If your breasts hurt, don’t panic. Though your mind may jump to breast cancer, the chances your breast pain is caused by cancer are extremely slim.
In fact, breast pain is usually not a sign of a serious condition, and is rarely a sign of cancer. Instead, breast pain is most commonly brought on by hormonal changes. It can also be caused by injury, chest wall pain, breast feeding, an infection, a medication side effect, noncancerous cysts, or even your bra not fitting correctly.
If you are experiencing breast pain and are concerned, talk to your doctor. Your primary care physician and/or obstetrician-gynecologist will review your symptoms and do a breast exam by touch. Don’t be surprised if your doctor doesn’t schedule a mammogram: Unless you have a lump or another sign of breast cancer, a mammogram is unlikely to uncover the cause of breast pain. Instead, your doctor will discuss ways to alleviate the pain and offer guidance on next steps based on your symptoms and the likely cause of your discomfort.
Breast Pain and Hormones
Many women have breast tenderness and pain, also called mastalgia, at some point in their lives; in fact, approximately 70 percent of women in the United States experience breast pain. The pain is commonly connected to the monthly menstrual cycle. If this is the case, the pain is considered cyclic and is caused by normal monthly changes in hormones. Breasts may become sore a few days before your period starts, and the pain usually subsides once menstruation beings. Most women with cyclic pain say they feel the pain in both breasts. They describe it as a heaviness or soreness that radiates to the armpit and arm.
Hormonal breast pain is often worse during perimenopause–the years leading up to menopause–because of greater fluctuations in estrogen and progesterone levels. After menopause, women generally don’t experience hormonal breast pain; breast pain after menopause is often caused by inadequate support as breasts sag, putting a strain on ligaments in the breast tissue.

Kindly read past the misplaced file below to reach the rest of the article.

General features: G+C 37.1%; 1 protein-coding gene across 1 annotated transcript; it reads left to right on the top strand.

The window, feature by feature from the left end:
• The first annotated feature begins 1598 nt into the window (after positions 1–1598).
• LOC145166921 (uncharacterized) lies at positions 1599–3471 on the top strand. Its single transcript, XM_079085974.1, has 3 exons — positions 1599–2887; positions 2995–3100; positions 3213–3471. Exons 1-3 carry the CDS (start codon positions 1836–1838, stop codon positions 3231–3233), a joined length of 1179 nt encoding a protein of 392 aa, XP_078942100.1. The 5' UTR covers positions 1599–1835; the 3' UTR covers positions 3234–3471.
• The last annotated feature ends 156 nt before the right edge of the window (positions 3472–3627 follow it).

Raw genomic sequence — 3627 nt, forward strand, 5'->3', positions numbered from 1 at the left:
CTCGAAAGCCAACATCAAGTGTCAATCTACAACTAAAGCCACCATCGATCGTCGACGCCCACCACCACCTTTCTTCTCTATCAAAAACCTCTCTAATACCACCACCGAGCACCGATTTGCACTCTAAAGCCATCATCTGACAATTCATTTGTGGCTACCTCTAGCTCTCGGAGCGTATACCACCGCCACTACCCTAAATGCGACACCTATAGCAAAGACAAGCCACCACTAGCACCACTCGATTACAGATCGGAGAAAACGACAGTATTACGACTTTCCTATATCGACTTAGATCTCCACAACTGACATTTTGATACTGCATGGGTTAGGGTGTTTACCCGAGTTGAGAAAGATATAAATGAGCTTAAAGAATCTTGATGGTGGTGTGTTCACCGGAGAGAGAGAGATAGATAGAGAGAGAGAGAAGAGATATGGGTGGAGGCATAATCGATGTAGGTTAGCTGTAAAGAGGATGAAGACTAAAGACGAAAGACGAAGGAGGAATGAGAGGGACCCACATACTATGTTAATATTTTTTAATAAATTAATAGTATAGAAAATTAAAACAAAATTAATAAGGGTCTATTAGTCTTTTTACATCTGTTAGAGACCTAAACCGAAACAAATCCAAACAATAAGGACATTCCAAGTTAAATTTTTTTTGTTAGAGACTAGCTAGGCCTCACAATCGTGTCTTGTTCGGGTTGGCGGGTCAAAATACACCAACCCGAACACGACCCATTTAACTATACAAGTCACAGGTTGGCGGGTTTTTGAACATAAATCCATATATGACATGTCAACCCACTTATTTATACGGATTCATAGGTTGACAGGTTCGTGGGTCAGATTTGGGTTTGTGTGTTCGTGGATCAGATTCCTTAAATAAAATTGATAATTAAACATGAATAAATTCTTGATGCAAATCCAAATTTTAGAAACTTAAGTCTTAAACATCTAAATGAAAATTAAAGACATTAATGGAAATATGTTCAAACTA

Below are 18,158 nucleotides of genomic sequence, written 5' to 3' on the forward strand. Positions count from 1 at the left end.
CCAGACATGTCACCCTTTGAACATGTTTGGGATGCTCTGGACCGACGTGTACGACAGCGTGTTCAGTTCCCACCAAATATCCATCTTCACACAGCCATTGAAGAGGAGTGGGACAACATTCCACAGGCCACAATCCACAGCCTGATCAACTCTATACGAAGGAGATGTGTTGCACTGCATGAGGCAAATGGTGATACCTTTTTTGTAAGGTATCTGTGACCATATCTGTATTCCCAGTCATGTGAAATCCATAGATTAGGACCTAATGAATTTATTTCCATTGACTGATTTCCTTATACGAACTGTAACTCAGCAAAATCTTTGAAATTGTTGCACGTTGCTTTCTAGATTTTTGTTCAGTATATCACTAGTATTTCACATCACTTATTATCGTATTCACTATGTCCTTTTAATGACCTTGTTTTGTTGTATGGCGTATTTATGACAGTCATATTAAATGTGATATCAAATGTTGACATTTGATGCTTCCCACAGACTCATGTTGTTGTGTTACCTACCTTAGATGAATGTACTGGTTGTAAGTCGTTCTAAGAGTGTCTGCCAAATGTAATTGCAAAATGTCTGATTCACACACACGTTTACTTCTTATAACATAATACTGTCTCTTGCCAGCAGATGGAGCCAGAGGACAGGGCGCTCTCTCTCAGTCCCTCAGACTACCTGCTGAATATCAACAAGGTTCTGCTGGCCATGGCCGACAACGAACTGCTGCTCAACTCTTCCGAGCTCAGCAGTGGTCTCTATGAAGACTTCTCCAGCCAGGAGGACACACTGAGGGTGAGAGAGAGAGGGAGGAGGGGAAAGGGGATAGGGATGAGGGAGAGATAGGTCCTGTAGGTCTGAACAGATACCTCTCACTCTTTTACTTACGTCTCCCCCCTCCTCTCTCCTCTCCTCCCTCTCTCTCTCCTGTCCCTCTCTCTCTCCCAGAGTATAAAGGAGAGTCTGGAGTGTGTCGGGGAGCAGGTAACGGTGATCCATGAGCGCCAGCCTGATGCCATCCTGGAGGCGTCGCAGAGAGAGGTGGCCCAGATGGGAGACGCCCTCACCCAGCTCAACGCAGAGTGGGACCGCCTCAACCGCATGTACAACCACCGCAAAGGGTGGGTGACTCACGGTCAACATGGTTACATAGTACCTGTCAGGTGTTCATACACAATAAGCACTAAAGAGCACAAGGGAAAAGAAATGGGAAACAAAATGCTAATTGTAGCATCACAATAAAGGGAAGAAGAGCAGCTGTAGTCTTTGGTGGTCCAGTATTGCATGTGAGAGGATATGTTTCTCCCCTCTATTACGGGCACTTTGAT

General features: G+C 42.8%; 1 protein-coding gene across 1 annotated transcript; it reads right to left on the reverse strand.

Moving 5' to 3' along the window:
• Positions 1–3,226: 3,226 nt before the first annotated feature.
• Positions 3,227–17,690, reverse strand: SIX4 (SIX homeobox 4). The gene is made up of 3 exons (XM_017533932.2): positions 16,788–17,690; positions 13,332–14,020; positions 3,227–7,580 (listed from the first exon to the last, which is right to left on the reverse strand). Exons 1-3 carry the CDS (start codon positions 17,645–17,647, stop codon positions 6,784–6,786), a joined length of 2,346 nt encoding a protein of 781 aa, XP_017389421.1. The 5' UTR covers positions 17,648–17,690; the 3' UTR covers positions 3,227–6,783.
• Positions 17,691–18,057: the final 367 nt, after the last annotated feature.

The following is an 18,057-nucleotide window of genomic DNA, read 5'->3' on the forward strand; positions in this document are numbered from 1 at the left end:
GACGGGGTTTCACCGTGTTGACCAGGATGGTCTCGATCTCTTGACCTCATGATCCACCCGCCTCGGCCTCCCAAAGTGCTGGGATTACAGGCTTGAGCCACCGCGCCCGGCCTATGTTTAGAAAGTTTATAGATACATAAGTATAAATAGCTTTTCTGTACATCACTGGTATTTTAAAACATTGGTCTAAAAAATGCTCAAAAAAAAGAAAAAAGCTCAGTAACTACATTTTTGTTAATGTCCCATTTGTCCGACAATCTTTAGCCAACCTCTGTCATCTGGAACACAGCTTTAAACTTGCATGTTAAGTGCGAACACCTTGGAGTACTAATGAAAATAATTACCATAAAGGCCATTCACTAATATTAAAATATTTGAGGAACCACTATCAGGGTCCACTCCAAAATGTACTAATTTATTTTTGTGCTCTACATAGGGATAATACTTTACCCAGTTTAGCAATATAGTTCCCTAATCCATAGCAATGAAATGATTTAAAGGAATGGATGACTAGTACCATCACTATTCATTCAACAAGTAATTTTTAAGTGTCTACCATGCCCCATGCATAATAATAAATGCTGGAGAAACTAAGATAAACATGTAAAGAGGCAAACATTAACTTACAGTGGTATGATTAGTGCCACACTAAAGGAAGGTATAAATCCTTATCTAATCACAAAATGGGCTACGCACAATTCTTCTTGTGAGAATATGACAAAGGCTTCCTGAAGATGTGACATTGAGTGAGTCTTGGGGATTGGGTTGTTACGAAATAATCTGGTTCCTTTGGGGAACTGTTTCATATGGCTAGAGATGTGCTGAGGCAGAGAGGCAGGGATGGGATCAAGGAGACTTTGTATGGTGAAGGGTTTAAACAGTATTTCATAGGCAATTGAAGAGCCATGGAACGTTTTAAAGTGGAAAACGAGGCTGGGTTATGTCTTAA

Breast pain caused by hormone changes will usually go away on its own, but if you are uncomfortable, you can try to eliminate caffeine, eat a low-fat diet, reduce salt intake, and quit smoking. Taking over-the-counter pain relievers, such as ibuprofen or acetaminophen, can also help, as can applying moist heat to your chest a few times a day.
If you take birth control pills or hormone replacement therapy, talk with your doctor to see if making a change may help alleviate cyclic breast pain.
Also note: Breast pain is often one of the earliest signs of pregnancy for many women.
Other Causes of Breast Pain
Breast pain not connected to the menstrual cycle is called noncyclic pain. Noncyclic breast pain can be caused by:
Breast injury. You may feel a sharp, shooting pain at the time of injury, and tenderness can last for days or even weeks. See your doctor if the pain doesn’t improve.
Infection. Breast pain, redness, swelling, and warmth around a breast are symptoms of infection. Other signs include fever, red streaks extending from the breast, and general body aches. Connect with your physician right away because you may need prescription antibiotics. In some cases, particularly in women over age 40, an imaging test may be recommended.
Chest wall pain. What feels like breast pain may actually be coming from your chest wall. This is the area of muscle, tissue, and bone that surrounds and protects your heart and lungs. Common causes of chest wall pain include a pulled muscle, inflammation around the ribs, trauma to the chest wall or a bone fracture.
Unsupportive bras. Without proper support, the ligaments that connect breasts to the chest wall can become overstretched and painful by the end of the day. The result is achy, sore breasts. Make sure your bra is the correct size and provides good support, especially during strenuous exercise.